homelessness, bombasSocks are a simple comfort not everyone has access to

When the founders of Bombas, Dave Heath and Randy Goldberg, discovered this problem, they decided to be part of the solution. Using a One Purchased = One Donated business model, Bombas helps provide not only durable, high-quality socks, but also t-shirts and underwear (the top three most requested clothing items in shelters) to those in need nationwide. These meticulously designed donation products include added features intended to offer comfort, quality, and dignity to those experiencing homelessness.

Over the years, Bombas' mission has grown into an enormous movement, with more than 75 million items donated to date and a focus on providing support and visibility to the organizations and people that empower these donations. These are the incredible individuals who are doing the hard work to support those experiencing —or at risk of—homelessness in their communities every day.

Folks like Shirley Raines, creator of Beauty 2 The Streetz. Every Saturday, Raines and her team help those experiencing homelessness on Skid Row in Los Angeles “feel human” with free makeovers, haircuts, food, gift bags and (thanks to Bombas) fresh socks. 500 pairs, every week.

beauty 2 the streetz, skid row laRaines is out there helping people feel their beautiful best

Or Director of Step Forward David Pinson in Cincinnati, Ohio, who offers Bombas donations to those trying to recover from addiction. Launched in 2009, the Step Forward program encourages participation in community walking/running events in order to build confidence and discipline—two major keys to successful rehabilitation. For each marathon, runners are outfitted with special shirts, shoes—and yes, socks—to help make their goals more achievable.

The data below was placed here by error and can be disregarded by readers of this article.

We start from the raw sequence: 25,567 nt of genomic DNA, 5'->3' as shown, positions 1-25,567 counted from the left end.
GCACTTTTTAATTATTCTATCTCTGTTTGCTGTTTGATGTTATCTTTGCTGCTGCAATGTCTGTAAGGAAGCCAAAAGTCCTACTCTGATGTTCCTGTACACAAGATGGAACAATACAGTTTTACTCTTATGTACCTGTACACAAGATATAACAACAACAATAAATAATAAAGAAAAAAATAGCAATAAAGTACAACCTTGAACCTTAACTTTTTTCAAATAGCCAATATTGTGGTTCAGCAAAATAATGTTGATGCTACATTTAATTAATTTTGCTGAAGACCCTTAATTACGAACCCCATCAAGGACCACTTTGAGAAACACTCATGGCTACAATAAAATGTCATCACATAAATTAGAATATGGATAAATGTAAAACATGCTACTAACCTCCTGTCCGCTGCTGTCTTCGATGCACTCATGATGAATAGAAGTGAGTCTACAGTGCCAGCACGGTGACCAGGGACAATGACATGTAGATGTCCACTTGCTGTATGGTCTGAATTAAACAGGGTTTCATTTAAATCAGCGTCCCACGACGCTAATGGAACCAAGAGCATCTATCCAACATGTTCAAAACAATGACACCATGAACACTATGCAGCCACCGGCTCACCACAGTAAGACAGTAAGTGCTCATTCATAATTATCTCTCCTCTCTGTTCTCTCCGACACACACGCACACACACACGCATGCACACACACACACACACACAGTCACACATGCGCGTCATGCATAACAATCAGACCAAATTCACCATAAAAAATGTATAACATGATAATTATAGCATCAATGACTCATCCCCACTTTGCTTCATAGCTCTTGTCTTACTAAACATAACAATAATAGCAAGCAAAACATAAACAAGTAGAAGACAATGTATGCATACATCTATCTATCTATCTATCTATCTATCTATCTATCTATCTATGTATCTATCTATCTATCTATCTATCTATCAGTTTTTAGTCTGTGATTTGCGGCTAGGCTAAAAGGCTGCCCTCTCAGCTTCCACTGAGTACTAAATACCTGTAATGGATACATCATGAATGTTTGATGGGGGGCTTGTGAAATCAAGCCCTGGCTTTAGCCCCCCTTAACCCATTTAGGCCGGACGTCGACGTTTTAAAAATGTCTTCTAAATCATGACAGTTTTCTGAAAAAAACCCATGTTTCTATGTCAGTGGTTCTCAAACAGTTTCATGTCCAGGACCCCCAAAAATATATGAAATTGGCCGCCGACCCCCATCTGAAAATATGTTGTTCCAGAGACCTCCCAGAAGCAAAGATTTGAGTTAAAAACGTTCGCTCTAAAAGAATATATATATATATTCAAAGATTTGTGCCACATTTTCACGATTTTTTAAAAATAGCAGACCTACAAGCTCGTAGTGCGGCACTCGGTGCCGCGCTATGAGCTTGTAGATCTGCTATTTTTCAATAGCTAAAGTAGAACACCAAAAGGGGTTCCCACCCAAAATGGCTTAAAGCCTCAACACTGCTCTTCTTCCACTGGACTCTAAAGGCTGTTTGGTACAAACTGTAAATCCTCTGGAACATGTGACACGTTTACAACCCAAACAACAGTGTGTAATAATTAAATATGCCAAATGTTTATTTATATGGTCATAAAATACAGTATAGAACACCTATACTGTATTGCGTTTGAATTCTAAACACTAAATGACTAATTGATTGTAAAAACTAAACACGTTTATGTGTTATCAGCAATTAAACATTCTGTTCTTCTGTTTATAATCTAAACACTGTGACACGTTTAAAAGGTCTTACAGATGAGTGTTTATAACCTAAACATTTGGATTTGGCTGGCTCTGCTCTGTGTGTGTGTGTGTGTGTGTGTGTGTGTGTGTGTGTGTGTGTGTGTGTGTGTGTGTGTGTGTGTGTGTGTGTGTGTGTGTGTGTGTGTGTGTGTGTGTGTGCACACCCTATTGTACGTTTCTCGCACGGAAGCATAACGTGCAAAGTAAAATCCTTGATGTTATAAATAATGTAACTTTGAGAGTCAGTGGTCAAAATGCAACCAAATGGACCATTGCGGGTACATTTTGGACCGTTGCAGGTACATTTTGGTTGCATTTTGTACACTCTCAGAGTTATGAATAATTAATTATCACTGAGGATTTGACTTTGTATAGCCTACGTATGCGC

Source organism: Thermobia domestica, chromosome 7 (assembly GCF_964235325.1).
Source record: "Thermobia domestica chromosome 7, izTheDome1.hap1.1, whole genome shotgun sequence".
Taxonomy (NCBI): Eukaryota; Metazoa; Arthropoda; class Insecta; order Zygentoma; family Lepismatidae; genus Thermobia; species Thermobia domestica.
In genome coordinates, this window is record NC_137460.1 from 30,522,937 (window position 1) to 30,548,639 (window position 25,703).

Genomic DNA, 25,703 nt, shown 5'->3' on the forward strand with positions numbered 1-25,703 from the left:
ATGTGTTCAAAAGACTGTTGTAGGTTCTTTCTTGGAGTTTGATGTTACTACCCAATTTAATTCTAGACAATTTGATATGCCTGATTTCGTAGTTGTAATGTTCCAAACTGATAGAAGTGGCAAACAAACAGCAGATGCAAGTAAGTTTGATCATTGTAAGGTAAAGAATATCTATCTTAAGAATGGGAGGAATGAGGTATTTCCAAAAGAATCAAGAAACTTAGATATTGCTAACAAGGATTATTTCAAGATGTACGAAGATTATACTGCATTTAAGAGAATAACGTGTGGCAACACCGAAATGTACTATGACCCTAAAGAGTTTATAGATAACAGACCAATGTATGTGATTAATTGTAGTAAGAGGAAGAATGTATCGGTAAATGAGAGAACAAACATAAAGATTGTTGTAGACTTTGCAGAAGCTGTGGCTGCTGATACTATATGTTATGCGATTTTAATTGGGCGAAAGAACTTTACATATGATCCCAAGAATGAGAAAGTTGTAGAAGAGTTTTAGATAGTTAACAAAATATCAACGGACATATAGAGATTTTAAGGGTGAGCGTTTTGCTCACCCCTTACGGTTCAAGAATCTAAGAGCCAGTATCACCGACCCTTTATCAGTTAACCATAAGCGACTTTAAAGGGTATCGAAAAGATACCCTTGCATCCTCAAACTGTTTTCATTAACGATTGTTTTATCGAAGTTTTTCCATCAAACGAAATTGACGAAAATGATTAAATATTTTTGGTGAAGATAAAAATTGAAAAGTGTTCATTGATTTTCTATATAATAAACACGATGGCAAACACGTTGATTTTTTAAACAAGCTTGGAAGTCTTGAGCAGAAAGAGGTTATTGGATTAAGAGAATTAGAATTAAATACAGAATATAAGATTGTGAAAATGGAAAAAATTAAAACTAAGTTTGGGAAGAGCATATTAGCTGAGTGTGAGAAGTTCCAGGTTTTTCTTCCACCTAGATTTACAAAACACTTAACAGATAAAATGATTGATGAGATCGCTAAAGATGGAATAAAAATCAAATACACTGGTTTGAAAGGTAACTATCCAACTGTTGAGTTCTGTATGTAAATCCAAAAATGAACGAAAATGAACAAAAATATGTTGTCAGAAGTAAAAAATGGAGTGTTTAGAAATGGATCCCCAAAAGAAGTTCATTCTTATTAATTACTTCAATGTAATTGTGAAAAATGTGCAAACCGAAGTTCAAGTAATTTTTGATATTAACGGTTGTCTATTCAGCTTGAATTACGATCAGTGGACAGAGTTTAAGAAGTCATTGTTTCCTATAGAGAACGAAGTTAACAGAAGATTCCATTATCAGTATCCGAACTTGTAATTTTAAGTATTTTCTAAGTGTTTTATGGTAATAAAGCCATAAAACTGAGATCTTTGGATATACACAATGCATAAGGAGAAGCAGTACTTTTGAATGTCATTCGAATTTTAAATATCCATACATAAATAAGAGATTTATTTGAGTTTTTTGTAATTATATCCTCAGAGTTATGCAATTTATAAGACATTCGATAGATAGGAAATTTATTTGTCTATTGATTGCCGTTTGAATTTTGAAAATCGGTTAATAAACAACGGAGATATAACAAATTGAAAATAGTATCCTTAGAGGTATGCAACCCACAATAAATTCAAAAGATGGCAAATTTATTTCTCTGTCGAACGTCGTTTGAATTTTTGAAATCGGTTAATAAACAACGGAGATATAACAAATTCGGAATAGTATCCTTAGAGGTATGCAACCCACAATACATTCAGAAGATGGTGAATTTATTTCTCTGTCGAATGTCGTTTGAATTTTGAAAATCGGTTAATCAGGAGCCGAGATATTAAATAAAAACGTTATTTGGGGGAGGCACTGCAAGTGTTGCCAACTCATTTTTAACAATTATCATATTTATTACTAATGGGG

step forward, helping homelessness, homeless non profitsRunning helps instill a sense of confidence and discipline—two key components of successful recovery

Help even reaches the Front Street Clinic of Juneau, Alaska, where Casey Ploof, APRN, and David Norris, RN give out free healthcare to those experiencing homelessness. Because it rains nearly 200 days a year there, it can be very common for people to get trench foot—a very serious condition that, when left untreated, can require amputation. Casey and Dave can help treat trench foot, but without fresh, clean socks, the condition returns. Luckily, their supply is abundant thanks to Bombas. As Casey shared, “people will walk across town and then walk from the valley just to come here to get more socks.”

step forward clinic, step forward alaska, homelessness alaskaWelcome to wild, beautiful and wet Alaska!

The Bombas Impact Report provides details on Bombas’s mission and is full of similar inspiring stories that show how the biggest acts of kindness can come from even the smallest packages. Since its inception in 2013, the company has built a network of over 3,500 Giving Partners in all 50 states, including shelters, nonprofits and community organizations dedicated to supporting our neighbors who are experiencing- or at risk- of homelessness.

Their success has proven that, yes, a simple pair of socks can be a helping hand, an important conversation starter and a link to humanity.

You can also be a part of the solution. Learn more and find the complete Bombas Impact Report by clicking here.